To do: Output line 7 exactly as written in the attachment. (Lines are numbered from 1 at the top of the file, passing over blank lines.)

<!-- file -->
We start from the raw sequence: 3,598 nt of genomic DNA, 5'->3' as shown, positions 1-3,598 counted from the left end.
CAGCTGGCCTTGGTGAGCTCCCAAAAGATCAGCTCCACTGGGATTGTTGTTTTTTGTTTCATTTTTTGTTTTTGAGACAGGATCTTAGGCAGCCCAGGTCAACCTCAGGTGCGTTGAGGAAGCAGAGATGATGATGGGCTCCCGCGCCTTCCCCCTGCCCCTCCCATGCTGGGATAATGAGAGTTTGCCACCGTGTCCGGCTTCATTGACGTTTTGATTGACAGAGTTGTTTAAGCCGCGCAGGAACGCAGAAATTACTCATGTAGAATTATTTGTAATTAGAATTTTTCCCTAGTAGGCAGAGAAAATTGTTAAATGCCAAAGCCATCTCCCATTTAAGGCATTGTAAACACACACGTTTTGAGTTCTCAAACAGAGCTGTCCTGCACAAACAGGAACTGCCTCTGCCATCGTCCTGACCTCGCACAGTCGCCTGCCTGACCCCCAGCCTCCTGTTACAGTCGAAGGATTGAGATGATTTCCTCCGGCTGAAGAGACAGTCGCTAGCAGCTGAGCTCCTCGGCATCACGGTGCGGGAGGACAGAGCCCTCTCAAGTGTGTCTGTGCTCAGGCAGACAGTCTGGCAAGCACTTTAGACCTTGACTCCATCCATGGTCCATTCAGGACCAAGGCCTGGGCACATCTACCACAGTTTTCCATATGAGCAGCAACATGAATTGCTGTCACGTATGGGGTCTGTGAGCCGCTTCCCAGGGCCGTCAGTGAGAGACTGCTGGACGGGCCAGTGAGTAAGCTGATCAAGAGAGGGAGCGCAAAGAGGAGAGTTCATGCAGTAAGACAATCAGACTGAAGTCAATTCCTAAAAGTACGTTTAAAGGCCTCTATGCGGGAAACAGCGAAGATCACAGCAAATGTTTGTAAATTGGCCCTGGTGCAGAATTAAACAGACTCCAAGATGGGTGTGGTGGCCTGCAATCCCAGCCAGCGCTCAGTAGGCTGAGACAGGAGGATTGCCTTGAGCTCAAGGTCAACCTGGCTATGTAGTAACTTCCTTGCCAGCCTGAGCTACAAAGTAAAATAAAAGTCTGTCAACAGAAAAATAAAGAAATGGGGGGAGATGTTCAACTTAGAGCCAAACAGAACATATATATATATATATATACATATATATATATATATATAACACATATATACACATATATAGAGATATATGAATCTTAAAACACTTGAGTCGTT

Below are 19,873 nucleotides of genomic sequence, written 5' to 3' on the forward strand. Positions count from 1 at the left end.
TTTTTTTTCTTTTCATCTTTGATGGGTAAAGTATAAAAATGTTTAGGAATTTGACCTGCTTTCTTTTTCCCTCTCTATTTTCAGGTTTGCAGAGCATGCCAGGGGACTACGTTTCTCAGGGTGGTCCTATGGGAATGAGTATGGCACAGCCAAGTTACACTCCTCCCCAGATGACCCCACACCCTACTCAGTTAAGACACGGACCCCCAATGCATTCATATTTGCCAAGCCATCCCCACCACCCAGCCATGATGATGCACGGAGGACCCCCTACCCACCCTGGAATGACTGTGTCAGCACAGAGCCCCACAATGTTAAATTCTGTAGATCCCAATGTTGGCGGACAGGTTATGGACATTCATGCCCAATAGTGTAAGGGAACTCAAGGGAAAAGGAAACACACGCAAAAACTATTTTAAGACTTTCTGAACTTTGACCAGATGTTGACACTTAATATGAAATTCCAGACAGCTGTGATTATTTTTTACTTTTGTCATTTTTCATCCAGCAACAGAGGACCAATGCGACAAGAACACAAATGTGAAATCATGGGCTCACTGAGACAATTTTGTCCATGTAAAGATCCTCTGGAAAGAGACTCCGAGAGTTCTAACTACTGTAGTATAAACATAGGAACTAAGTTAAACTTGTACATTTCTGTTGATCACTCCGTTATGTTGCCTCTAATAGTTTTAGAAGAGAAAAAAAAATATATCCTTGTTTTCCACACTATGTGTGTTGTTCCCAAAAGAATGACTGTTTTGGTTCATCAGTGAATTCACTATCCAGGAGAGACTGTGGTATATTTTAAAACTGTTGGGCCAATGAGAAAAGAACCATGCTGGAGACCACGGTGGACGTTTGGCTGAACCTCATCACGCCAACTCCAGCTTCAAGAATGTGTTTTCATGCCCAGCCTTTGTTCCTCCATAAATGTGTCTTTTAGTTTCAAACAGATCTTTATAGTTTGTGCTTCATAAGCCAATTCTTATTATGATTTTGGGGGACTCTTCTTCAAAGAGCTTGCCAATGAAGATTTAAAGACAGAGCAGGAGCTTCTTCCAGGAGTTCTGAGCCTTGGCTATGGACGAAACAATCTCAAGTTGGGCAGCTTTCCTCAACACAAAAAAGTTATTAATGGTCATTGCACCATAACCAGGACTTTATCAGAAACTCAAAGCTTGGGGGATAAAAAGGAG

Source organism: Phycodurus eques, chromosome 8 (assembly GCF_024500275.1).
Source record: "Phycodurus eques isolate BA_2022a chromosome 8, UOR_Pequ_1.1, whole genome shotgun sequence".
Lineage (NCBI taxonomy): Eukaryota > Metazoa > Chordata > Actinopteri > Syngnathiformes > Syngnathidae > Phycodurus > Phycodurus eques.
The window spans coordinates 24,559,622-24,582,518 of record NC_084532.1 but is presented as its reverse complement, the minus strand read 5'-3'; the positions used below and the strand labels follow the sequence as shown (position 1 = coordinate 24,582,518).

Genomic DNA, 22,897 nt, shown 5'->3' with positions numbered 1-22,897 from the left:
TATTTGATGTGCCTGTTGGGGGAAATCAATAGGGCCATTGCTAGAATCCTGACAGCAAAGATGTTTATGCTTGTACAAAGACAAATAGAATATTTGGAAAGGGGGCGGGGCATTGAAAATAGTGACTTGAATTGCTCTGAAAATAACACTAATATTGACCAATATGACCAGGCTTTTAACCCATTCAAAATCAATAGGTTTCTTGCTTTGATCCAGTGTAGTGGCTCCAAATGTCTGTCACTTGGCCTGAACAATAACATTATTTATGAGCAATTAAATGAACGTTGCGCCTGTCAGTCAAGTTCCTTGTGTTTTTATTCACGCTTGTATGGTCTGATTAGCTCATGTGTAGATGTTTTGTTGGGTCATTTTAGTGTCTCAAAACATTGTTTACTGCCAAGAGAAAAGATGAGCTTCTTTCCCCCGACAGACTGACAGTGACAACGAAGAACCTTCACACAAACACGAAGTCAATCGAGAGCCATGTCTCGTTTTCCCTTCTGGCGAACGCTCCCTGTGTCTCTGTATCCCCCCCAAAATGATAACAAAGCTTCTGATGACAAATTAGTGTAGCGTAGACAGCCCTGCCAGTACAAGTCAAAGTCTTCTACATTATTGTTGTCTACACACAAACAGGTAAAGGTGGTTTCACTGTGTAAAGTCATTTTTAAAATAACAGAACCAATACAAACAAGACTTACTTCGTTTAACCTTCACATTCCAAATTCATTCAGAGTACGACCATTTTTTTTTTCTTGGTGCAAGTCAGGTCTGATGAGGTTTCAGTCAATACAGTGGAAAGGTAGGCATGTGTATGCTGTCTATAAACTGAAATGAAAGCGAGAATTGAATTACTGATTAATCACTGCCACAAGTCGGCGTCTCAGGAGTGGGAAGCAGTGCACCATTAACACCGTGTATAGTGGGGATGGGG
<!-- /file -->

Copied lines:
Lineage (NCBI taxonomy): Eukaryota > Metazoa > Chordata > Actinopteri > Syngnathiformes > Syngnathidae > Phycodurus > Phycodurus eques.